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Tom Ripley's Psychopathic Game

Conning acts and unemotionality are roots of psychopathy.

Key points

  • "The Talented Mr. Ripley" by Patricia Highsmith reveals psychopathy in the actions of its main character.
  • A psychopath has blunted emotions and only limited emotional reactivity.
  • A psychopath defines relationships by power gradients.

Often, we can learn much about psychopathology by studying characters drawn from novels. The Talented Mr. Ripley 1 by Patricia Highsmith is one such work. It reveals various dimensions about psychopathy in the actions of its principal character, Tom Ripley.

Yogendra Singh/Pixabay
Source: Yogendra Singh/Pixabay

High psychopathic traits with misplaced emotional characteristics

Ripley has high psychopathic traits and generally exhibits a detached unemotionality as he plies his various schemes. The author, however, imbues him occasionally with unexpected “human” qualities such as giving him a “feeling of guilt2something the psychopath never has.3 At one point, she describes, “The sudden weight of guilt made sweat come out on Tom’s forehead, an amorphous yet very strong sense of guilt.”4

In the story, Herbert Greenleaf, a wealthy owner of a shipbuilding company, seeks to get his son Dickie to return home to run the family business. Conned to believe that Ripley was a friend of his son Dickie, Greenleaf puts his faith and trust in Tom while financing his voyage and living expenses. He sends Tom to Europe where Dickie lived so that Tom might influence his son to return home. Tom, upon entering his stateroom on the transatlantic ship and witnessing the wealth and splendor he coveted, displays emotional incongruity. When he discovers a “bon voyage” fruit basket from his benefactor, he breaks down. “Now he found himself with tears in his eyes, and he put his face down in his hands suddenly and began to sob.”5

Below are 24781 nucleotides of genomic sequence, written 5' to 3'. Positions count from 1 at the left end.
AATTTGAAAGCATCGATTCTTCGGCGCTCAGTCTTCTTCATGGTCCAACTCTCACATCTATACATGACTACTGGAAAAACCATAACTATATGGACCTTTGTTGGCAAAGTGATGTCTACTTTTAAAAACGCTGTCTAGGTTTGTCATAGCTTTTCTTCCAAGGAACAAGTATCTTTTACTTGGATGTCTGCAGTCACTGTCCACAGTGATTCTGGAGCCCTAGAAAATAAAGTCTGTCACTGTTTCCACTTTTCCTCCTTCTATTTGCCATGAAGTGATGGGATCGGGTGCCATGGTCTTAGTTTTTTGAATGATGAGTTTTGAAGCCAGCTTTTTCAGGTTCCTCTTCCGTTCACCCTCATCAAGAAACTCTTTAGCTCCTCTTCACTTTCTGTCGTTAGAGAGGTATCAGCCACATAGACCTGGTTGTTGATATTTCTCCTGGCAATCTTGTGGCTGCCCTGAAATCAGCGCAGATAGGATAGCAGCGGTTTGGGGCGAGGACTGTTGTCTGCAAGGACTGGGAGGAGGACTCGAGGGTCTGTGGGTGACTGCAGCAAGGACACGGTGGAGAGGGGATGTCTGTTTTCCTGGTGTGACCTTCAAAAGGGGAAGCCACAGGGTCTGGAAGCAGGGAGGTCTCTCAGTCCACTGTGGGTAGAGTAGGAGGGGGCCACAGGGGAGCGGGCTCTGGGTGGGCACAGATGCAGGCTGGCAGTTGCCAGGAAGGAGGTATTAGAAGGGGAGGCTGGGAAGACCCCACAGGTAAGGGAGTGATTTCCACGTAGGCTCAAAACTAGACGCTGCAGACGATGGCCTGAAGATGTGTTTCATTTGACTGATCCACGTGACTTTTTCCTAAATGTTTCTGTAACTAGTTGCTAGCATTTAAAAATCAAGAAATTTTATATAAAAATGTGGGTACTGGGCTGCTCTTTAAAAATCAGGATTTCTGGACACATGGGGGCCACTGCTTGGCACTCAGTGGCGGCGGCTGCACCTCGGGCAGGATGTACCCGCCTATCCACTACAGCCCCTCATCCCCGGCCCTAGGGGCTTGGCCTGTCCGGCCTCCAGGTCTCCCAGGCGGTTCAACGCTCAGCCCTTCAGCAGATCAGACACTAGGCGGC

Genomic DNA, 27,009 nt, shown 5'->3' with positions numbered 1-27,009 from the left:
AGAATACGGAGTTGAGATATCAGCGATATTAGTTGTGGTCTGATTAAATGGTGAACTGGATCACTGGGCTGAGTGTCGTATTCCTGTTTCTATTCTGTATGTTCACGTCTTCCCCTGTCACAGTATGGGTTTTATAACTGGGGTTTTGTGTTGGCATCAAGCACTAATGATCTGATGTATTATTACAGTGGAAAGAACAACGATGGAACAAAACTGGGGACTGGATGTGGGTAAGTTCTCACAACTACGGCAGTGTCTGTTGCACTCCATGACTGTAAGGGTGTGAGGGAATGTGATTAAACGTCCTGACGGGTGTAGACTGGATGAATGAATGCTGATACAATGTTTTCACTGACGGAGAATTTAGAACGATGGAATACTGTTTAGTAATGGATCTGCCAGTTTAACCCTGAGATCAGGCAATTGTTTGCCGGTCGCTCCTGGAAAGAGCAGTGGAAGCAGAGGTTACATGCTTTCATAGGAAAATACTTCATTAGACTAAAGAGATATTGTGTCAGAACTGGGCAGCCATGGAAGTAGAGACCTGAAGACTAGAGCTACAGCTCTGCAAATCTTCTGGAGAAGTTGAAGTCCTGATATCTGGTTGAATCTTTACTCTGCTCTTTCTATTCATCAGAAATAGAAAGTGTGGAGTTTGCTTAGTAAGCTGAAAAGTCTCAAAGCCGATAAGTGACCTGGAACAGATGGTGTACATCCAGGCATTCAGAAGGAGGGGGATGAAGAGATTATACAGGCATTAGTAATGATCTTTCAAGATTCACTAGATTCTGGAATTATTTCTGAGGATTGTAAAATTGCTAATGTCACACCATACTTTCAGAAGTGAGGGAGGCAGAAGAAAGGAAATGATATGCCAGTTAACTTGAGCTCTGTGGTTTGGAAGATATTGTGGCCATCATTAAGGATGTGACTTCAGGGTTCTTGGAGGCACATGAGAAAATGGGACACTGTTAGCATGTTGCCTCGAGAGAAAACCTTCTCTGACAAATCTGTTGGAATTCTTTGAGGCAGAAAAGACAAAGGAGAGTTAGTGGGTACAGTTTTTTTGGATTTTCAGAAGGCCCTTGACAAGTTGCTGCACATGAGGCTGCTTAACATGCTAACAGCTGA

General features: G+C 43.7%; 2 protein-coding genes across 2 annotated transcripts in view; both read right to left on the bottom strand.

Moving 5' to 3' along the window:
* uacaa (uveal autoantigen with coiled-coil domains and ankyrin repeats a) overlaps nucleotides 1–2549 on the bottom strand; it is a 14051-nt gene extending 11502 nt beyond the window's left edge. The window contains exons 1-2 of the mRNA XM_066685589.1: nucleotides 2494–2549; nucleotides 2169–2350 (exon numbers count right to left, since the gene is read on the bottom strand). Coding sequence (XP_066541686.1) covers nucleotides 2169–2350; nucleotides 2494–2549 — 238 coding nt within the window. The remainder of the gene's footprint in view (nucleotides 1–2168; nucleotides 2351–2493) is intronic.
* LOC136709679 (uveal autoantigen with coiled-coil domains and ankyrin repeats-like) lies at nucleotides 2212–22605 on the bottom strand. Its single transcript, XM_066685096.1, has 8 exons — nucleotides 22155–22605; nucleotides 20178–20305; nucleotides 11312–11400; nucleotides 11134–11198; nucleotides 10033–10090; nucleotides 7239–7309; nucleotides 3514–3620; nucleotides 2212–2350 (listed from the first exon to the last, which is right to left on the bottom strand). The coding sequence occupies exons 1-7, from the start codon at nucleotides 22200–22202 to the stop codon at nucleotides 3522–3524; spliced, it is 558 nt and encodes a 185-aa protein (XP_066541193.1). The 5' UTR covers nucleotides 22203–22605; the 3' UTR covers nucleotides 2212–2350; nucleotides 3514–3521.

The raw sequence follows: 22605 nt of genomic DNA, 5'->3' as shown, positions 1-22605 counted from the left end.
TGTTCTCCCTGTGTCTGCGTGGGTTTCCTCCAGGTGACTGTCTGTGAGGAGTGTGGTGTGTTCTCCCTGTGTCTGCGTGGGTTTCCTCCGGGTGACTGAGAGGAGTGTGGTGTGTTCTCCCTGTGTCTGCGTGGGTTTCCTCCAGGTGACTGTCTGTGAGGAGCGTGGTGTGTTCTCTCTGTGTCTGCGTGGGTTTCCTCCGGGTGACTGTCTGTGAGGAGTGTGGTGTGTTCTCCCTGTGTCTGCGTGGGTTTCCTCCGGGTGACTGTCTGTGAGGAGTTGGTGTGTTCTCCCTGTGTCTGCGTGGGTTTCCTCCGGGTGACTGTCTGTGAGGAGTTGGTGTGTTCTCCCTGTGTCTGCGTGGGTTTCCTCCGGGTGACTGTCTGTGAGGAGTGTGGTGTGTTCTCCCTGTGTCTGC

Blunted emotions and limited emotional reactivity

What would make a cold, calculating psychopath like Tom Ripley cry? Was he crying out of self-pity that he was enjoying a life that he never had? Did he now see himself as having finally arrived and would that bring him to tears? The truth is that the psychopath has blunted emotions and only has limited emotional reactivity.6

While Tom knew he was handed a wonderful situation by his benefactor, Herbert Greenleaf, he would never feel any love or affection for him since love and affectional bonding do not exist for the psychopath. According to Meloy, “The psychopath’s relationships are defined by power gradients, not affectional ties.”7

The great pretender … the great imposter

The truth is, for all of Greenleaf’s generosity and kindness, Tom Ripley felt nothing for Herbert Greenleaf. To continue living the “good life,” Ripley even kills Greenleaf’s son and his son’s friend. The psychopath is the great pretender or the great “imposter,”8 and this could not be more true of Tom Ripley.

At one point, Ripley mentions his natural talents to Dickie, reciting them with an intent to impress. The list suggests his psychopathic prowess: “I can forge a signature…impersonate practically anybody…shall I go on?”9 He seeks to ingratiate himself to Dickie by cleverly insinuating himself into his trust. As Drs. Babiak and Hare point out in Snakes in Suits, “The psychopath sends out four messages: The first is, ‘I like who you are.’ The second message is, ‘I am just like you.’ The third message is, ‘Your secrets are safe with me.’ The fourth message is ‘I am the perfect friend for you.'"10

Planning to deceive and scheming to succeed

Ripley’s psychopathic talents are evident from what he says and does. In addition to executing two cold-blooded murders, he brags that he can con others. He could disguise his work credentials to create an air of credibility that could not be easily penetrated. He could pump people for information, “foreseeing a time when he might be able to use this information in a fraudulent scheme.”11 He assumed the identity of Dickie Greenleaf so that he could take his money after killing both Dickie and Dickie’s friend. He was a convincing liar to the police and investigators and managed to get away with a double murder. He forged signatures and won access to Dickie’s accounts, living high on Dickie’s money. He even had the temerity to fraudulently draw a will for Dickie that gave him all of Dickie’s money and possessions.

He walked away from all this a rich, free man. This is the talent of a psychopath and how Ripley played his psychopathic game.


1. Highsmith, Patricia. (1953). The Talented Mr. Ripley. New York: Vintage Books.

2. Highsmith. 20.

3. Meloy, J. Reid. (1988).The Psychopathic Mind. Northvale, New Jersey: Jason Aronson Inc. 317.

4. Highsmith. 76.

5. Highsmith. 33.

6. The Psychopathic Mind. 75.

7. Meloy. J. Reid. (2001). The Mark of Cain: Psychoanalytic Insight and the Psychopath. Hillsdale, NJ: The Analytic Press. 173.

8. The Psychopathic Mind. 132.

9. Highsmith. 58.

10. Babiak, Paul and Hare, Robert D. (2006). Snakes in Suits. New York: Collins. 74–78.

11. Highsmith. 18.

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